Evaluation of Creative Writing workshop Lisa Whitaker
This was very much a step into the unknown, as I have not written much, other than reports and exams, since leaving school. I have always loved reading and this love has been reawakened sharing books with my children. My eleven-year-old son is a voracious reader and this has benefitted his education. The children’s writers I enjoy include Michael Morpurgo, Stephanie Meyers and Roald Dahl. In fact, Oli and I often share books and discuss them after. So whilst the ‘writing’ is scary and I have never been one to read literary classics, I do appreciate a good read.
I found the pace of the first two days with Garry quite relentless and tiring however on reflection I can see the benefits of this approach. There was no time to procrastinate. Something I did a lot of (as well as lots of Graphic Design work) in between sessions.
In terms of the synergy between the workshop and Graphic Design I believe:
· It will help with storyboarding for animation and Moving image
· More imaginative use of descriptive words and phrases
· Character and theme development – the iceberg – making things believable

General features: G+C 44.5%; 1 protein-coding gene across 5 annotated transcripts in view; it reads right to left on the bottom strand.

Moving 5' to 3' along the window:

· Making the familiar strange and the strange familiar
· Using writing and poems in research for inspiration
· Apply to Contextual studies
The biggest stumbling block after the two days was getting started. Writing the notes up was a big wall between me and the story. The lifeline was Garry had recommended to write about something that made us passionate or angry. I had always wondered how my Gran had really felt who had Alzheimer’s towards the end of her life. I had a romantic notion about this so decided to explore this idea. As with any project the research was key and also the fact it was a ‘short’ story. Early on I decided the main character Mary would be child-like at the beginning but later it would be revealed she had dementia.
I have thoroughly enjoyed researching and writing this story. Char made the third day stimulating and interesting. Despite not having to read my story out, I still found myself shaking as it was read out. On reflection I think writing is more personal and exposes you in a way that other art does not. I found listening to the story out loud useful as I could really hear where I was ‘telling’ rather than ‘showing’. Also I was as pleased as punch to get positive feedback and also for the story to be interpreted the way I had set out i.e. introducing a young girl. The ‘show not tell’ feedback was also useful.
With regard to listening to the rest of the group, I found myself really thinking about what we had learned over the two days and how each writer had applied it in their work. I was fascinated how each piece of work was so different and each had strengths and qualities that we could learn from.
Overall, a challenging, inspiring and thought provoking few days! Thank-you!